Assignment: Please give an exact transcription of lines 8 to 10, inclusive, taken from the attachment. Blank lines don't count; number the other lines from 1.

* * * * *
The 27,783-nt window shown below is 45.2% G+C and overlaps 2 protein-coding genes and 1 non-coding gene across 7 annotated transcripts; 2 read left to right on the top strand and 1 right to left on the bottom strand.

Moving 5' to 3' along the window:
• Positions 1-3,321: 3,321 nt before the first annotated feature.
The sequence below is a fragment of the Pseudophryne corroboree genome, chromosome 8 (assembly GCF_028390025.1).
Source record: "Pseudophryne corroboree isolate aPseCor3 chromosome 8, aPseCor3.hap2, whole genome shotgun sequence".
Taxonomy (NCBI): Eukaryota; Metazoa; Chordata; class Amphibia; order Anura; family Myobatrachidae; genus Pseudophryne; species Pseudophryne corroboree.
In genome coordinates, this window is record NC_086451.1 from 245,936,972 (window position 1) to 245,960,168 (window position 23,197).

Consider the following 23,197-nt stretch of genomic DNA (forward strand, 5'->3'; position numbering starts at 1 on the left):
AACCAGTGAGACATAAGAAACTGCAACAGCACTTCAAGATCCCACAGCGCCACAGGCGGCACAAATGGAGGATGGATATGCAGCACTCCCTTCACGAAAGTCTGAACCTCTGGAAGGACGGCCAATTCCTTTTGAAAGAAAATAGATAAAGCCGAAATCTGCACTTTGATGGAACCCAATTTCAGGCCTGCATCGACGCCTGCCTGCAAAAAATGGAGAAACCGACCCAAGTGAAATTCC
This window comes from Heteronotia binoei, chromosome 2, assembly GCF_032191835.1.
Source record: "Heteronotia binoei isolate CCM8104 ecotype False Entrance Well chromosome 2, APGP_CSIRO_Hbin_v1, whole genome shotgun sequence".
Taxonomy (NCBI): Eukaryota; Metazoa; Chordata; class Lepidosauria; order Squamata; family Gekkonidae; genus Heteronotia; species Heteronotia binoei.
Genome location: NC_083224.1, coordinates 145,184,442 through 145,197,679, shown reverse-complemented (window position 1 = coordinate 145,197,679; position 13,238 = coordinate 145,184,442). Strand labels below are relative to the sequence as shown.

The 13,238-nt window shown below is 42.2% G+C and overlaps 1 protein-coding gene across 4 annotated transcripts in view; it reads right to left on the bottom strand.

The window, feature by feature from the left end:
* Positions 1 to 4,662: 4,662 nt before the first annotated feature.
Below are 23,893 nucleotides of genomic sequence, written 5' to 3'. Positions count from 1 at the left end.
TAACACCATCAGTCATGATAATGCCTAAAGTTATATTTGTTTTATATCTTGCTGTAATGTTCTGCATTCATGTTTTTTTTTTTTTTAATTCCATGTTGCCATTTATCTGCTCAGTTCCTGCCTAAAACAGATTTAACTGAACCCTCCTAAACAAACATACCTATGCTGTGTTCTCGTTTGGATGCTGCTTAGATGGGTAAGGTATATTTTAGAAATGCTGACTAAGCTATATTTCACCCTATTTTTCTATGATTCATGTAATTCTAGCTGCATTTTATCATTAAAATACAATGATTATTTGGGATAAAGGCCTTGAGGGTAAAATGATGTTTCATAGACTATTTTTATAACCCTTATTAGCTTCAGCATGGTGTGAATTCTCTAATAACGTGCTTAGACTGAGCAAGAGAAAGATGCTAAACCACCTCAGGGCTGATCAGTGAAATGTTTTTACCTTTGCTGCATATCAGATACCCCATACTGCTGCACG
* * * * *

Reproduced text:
Consider the following 23,197-nt stretch of genomic DNA (forward strand, 5'->3'; position numbering starts at 1 on the left):
AACCAGTGAGACATAAGAAACTGCAACAGCACTTCAAGATCCCACAGCGCCACAGGCGGCACAAATGGAGGATGGATATGCAGCACTCCCTTCACGAAAGTCTGAACCTCTGGAAGGACGGCCAATTCCTTTTGAAAGAAAATAGATAAAGCCGAAATCTGCACTTTGATGGAACCCAATTTCAGGCCTGCATCGACGCCTGCCTGCAAAAAATGGAGAAACCGACCCAAGTGAAATTCC
This window comes from Heteronotia binoei, chromosome 2, assembly GCF_032191835.1.